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How to Make Your Own Jägermeister

How to Make Your Own Jägermeister

Making Jägermeister may seem daunting and the ingredient list too long to fathom, but the process is a year long adventure that is worth embarking on.
By Nina Jesih

shutterstock_224742415Shutterstock: Africa Studio

Last winter my boyfriend and I had a bad cold and it really annoyed us, because we were planning a big party with our friends. Not even ginger helped our runny noses and when the day of the party came, we were actually considering staying at home. Nevertheless (un)fortunately we have very persuasive friends and we had to go. The evening started with dozens of used paper tissues and coughing, but it ended with a lot of dancing and the irritating pain was gone. So what happened?

We decided to drink only tea and nothing else. Until the moment a friend brought Jägermaister on the table and we poured it into our tea. It worked like a miracle, we were cured almost instantly. It was then that we decided this alcoholic beverage could be a remedy for us, if used moderately of course. So why not make our own take on Jägermeister, especially since it is so simple to make? And we started the long process of picking the flowers, stirring them and waiting for the end result.

During the process, that lasted from March till December, we came to know a lot about flowers and herbs that we weren’t familiar with before. It was a nice experience, because we bonded quite a lot on our long walks through the woods and fields, searching for the right ingredients to pluck. This was our little project, which we will definitely repeat again this year. And many more years to come.


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How to make your own Jägermaister

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4.3 from 7 reviews

  • Author: Nina Jesih
  • Yield: 7 litres 1x


To make you own Jägermeister, you only need a few liters of apple spirit and a smile on your face when you are walking over the sunny fields. See the instructions for approximately how much of each plant to use.


  • 2,5 kg (5.5 pounds) sugar
  • 5 liters (1.3 gallons) apple spirit (or fruit brandy)
  • coltsfoot / tussilago farfara (flower, March)
  • primrose / primula vulgaris (flower, April)
  • primrose / primula vulgaris (leaves, April)
  • spruce tree / picea (spruce tips, April-May)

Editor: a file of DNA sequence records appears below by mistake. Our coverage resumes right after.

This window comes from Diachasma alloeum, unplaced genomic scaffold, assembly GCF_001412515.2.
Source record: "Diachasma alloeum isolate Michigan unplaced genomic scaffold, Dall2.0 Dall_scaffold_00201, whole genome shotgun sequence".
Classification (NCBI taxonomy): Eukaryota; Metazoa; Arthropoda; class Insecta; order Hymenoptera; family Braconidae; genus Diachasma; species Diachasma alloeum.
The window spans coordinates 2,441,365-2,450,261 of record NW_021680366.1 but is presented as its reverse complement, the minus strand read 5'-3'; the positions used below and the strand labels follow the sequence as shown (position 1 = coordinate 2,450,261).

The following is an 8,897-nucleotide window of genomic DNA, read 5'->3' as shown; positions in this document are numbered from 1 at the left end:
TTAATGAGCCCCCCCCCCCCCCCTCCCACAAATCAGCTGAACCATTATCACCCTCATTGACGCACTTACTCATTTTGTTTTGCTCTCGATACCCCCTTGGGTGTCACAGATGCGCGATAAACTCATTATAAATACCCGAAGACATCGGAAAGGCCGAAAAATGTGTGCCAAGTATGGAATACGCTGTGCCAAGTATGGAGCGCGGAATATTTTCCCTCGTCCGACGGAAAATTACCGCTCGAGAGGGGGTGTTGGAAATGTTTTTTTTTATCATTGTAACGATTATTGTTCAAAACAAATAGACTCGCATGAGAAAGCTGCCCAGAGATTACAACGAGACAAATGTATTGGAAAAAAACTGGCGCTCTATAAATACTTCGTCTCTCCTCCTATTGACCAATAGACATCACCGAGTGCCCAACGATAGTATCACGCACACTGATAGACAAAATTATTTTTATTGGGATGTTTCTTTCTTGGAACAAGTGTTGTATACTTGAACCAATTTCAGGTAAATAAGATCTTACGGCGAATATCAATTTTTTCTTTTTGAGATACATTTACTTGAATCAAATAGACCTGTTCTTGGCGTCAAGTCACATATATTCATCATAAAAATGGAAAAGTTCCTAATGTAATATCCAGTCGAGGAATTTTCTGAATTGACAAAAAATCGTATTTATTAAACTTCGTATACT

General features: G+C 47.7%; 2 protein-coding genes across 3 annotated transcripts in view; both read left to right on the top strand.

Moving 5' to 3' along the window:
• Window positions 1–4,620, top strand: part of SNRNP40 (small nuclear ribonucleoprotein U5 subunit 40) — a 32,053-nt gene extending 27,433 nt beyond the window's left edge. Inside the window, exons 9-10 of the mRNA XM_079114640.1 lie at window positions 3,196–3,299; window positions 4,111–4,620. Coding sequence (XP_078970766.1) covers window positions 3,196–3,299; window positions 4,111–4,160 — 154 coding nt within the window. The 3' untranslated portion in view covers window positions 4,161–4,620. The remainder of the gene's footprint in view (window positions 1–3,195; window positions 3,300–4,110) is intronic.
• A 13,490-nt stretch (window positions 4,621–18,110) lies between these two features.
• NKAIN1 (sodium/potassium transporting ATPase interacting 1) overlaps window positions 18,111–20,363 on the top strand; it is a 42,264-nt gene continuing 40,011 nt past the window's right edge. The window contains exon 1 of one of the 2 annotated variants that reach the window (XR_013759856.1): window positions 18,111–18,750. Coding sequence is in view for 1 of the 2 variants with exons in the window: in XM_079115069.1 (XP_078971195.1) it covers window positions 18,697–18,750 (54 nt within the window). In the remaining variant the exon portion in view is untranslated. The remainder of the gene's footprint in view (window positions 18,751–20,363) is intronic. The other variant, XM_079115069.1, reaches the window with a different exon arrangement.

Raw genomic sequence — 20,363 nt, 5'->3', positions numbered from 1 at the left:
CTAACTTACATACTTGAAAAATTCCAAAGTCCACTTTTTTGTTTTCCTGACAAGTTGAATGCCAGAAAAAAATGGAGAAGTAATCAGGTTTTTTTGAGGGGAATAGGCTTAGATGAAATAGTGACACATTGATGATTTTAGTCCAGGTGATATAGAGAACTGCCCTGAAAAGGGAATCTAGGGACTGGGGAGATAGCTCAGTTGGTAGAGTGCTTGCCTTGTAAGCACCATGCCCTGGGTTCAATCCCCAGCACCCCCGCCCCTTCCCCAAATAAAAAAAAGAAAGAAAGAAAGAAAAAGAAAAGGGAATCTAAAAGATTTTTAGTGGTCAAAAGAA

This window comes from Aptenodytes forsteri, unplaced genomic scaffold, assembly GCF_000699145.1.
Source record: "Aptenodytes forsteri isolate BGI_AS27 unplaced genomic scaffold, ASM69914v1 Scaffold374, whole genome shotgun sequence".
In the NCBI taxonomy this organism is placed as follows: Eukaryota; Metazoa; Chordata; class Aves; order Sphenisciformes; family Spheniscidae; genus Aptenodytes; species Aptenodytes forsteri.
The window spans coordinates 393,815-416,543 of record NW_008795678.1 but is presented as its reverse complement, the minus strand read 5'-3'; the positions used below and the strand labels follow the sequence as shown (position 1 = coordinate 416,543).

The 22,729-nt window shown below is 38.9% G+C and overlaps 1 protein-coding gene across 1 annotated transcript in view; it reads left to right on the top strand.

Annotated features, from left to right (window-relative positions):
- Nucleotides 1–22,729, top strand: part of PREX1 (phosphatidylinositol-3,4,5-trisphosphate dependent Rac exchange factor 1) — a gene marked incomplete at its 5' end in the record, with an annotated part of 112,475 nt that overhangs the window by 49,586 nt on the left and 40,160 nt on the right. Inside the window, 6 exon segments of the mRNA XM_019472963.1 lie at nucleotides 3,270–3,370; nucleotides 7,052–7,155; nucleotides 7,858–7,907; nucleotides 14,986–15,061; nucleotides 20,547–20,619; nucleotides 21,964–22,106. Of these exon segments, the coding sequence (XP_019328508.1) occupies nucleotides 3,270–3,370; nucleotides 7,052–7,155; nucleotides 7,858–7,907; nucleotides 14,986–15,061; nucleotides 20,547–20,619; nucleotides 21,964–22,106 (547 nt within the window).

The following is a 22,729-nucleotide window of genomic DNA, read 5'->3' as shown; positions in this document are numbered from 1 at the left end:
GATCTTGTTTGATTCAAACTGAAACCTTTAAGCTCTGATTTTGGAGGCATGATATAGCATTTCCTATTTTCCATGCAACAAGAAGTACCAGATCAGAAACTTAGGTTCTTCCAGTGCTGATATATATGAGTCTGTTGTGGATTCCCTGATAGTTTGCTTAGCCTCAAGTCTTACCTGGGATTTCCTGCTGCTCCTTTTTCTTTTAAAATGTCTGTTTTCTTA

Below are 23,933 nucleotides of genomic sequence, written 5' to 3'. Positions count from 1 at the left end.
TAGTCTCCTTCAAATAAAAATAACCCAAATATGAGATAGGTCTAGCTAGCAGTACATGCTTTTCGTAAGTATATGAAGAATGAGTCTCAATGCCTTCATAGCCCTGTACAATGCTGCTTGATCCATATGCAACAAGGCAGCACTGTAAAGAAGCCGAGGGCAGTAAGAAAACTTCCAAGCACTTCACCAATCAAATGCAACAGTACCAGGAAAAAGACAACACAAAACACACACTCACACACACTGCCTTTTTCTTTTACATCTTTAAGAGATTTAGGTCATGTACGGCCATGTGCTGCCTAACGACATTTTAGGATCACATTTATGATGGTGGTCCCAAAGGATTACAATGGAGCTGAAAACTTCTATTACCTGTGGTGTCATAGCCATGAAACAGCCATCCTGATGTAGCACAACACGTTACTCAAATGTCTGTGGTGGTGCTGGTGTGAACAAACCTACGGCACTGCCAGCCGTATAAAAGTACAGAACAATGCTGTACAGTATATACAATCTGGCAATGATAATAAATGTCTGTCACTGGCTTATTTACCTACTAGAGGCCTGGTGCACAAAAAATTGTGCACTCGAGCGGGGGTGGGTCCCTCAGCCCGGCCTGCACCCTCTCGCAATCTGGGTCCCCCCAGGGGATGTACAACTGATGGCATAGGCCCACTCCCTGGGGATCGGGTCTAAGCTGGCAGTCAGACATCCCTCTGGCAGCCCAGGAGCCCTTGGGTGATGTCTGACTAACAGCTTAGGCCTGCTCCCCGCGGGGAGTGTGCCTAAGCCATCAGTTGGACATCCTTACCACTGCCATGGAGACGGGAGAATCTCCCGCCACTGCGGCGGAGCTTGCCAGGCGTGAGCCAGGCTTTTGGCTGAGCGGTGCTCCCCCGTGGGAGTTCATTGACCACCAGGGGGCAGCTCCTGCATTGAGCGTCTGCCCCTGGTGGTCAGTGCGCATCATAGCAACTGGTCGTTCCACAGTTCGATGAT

• blackberry / rubus (leaves, April-June, September-October)
  • narrowleaf plantain / plantago lanceolata (leaves, April-September)
  • common daisy / bellis perennis (flower, May-September)
  • coltsfoot / tussilago farfara (leaves, May-June)
  • chamomile / matricaria chamomilla (flower, May-June)
  • wild strawberry / fragaria (leaves, May-June)
  • juniper / juniperus communis (green berries, May)
  • absinthe wormwood / artemisia absinthium (leaves, May-June)
  • elder tree / sambucus (flower, May-June)
  • yarrow / achillea millefolium (flower, May-June)
  • sage / salvia officinalis (leaves, May-June)
  • common marshmallow / althaea officinalis (flower, May-June)
  • mint / mentha longifolia (leaves, May-August)
  • thyme / thymus vulgaris (May-September)
  • herb of grace / ruta graveolens (May)
  • thorntree / acacia (flower, June)
  • blueberry / vaccinium (leaves, June)
  • white clover / trifolium repens (flower, June-July)
  • fennel / foeniculum vulgare (green, June-July)
  • cumin / cuminum cyminum (June-August)
  • marjoram / origanum majorana (June)
  • lime tree / tilia (flower, June)
  • greater plantain / plantago major (leaves, June-August)
  • St. John’s wort / hypericum perforatum (flower, June-August)
  • walnut / juglans (green, chopped, June)
  • rosemary / rosmarinus officinalis (June-August)
  • tormentil / potentilla erecta (flower, June-August)
  • chestnut / castanea (flower, July)
  • arnica / arnica montana (flower, July-August)
  • field horsetail / equisetum arvense (July-October)
  • common centaury / centaurium erythraea (July-August)
  • balm / Melissa (July-August)
  • juniper / juniperus communis (ripe berries, October-November)